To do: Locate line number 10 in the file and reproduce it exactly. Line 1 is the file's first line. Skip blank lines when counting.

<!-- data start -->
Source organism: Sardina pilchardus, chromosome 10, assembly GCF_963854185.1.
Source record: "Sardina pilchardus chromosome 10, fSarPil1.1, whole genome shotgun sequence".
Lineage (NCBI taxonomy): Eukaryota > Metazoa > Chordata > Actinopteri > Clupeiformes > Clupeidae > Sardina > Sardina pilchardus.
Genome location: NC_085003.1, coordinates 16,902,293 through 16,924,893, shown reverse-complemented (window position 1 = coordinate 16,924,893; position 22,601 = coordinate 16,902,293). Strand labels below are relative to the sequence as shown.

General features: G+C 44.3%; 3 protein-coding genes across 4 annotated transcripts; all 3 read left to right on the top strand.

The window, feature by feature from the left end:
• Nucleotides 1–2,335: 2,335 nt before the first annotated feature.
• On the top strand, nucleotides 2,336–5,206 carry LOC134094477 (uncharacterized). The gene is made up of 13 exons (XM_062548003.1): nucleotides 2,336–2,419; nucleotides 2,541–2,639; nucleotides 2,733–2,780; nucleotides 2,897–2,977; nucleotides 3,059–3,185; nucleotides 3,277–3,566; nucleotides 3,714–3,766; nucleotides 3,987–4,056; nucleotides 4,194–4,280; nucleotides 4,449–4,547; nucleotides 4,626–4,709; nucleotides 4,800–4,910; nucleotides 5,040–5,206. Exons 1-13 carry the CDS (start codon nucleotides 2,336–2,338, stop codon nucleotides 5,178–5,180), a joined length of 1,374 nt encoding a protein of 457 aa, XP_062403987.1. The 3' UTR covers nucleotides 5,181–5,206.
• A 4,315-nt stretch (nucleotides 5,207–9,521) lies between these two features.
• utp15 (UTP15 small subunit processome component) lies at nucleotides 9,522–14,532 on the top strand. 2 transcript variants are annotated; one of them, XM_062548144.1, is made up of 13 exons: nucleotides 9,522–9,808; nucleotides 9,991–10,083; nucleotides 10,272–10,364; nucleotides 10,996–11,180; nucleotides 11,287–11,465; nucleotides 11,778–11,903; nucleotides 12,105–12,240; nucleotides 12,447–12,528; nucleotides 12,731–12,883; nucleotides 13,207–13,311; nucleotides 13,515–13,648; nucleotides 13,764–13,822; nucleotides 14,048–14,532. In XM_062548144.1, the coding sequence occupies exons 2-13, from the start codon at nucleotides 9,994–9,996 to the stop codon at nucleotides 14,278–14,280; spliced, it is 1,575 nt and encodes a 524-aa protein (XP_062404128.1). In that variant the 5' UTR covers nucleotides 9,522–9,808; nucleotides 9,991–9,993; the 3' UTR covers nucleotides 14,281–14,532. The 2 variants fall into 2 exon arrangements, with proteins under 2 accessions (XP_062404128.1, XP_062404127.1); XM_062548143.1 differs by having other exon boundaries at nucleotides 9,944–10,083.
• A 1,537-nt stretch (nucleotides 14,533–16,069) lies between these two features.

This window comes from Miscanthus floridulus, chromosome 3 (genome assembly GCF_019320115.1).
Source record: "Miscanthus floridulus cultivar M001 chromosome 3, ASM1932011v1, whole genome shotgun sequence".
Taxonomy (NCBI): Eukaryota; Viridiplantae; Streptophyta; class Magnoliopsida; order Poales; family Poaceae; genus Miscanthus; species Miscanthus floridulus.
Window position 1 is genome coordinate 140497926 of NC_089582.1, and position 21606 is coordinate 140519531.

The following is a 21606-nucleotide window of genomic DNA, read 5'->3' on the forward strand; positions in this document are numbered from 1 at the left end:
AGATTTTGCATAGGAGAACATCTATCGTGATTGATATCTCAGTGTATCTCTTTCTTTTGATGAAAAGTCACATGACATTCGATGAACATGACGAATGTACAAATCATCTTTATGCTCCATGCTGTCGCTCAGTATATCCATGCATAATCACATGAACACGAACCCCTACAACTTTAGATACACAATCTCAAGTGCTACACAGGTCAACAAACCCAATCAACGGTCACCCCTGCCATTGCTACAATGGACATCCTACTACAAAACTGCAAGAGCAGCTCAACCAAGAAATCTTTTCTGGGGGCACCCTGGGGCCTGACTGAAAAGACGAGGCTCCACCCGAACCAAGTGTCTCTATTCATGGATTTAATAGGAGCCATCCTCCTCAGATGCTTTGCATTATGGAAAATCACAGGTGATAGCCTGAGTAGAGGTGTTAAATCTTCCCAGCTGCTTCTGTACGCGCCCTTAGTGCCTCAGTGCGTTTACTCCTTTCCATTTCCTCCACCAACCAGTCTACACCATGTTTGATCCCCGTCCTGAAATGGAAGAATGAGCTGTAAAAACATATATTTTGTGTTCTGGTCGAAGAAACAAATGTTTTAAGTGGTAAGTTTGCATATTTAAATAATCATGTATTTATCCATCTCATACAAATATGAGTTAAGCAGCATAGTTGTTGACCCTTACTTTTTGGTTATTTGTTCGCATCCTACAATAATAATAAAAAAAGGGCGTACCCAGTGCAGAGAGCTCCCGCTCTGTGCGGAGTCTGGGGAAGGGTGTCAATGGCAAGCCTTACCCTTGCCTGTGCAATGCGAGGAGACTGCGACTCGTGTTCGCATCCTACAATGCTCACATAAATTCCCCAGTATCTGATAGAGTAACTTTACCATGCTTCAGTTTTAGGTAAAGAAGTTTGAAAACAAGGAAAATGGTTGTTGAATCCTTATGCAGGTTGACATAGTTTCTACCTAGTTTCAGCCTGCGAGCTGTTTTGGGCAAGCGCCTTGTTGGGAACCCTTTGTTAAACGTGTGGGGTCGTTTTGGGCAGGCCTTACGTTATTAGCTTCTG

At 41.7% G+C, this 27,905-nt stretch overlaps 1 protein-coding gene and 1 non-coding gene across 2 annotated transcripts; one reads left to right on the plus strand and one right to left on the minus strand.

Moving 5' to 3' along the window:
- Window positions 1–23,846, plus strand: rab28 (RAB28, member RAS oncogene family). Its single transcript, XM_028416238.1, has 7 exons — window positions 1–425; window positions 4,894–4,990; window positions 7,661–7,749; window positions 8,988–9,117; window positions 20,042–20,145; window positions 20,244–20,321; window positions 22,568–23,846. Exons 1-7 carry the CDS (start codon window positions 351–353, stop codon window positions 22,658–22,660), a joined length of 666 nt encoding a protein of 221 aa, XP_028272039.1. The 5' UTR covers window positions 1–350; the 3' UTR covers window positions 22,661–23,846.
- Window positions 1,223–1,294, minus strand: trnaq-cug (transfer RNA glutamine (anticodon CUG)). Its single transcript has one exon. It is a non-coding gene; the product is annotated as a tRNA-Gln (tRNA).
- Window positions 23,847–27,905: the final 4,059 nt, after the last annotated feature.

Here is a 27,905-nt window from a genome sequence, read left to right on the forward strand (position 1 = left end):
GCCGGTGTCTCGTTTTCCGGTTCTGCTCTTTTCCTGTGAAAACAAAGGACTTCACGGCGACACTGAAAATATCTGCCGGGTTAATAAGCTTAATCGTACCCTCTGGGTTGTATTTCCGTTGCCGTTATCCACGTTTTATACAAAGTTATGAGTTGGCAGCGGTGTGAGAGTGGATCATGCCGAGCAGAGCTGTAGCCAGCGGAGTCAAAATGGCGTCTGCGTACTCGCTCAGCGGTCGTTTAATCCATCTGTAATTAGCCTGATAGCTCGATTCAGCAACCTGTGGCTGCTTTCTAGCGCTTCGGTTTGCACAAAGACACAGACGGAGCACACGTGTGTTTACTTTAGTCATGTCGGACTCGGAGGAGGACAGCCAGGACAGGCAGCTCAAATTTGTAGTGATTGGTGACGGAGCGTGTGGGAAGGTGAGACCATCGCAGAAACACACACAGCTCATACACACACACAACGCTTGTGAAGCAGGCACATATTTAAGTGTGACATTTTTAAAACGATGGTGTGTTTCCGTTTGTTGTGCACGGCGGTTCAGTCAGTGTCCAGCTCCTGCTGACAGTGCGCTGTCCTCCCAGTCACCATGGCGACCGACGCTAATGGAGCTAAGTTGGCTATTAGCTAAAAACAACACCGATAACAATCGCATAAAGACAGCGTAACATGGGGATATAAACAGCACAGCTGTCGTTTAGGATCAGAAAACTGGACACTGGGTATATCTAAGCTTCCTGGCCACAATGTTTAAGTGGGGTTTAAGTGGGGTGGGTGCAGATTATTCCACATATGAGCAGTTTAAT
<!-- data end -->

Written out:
• utp15 (UTP15 small subunit processome component) lies at nucleotides 9,522–14,532 on the top strand. 2 transcript variants are annotated; one of them, XM_062548144.1, is made up of 13 exons: nucleotides 9,522–9,808; nucleotides 9,991–10,083; nucleotides 10,272–10,364; nucleotides 10,996–11,180; nucleotides 11,287–11,465; nucleotides 11,778–11,903; nucleotides 12,105–12,240; nucleotides 12,447–12,528; nucleotides 12,731–12,883; nucleotides 13,207–13,311; nucleotides 13,515–13,648; nucleotides 13,764–13,822; nucleotides 14,048–14,532. In XM_062548144.1, the coding sequence occupies exons 2-13, from the start codon at nucleotides 9,994–9,996 to the stop codon at nucleotides 14,278–14,280; spliced, it is 1,575 nt and encodes a 524-aa protein (XP_062404128.1). In that variant the 5' UTR covers nucleotides 9,522–9,808; nucleotides 9,991–9,993; the 3' UTR covers nucleotides 14,281–14,532. The 2 variants fall into 2 exon arrangements, with proteins under 2 accessions (XP_062404128.1, XP_062404127.1); XM_062548143.1 differs by having other exon boundaries at nucleotides 9,944–10,083.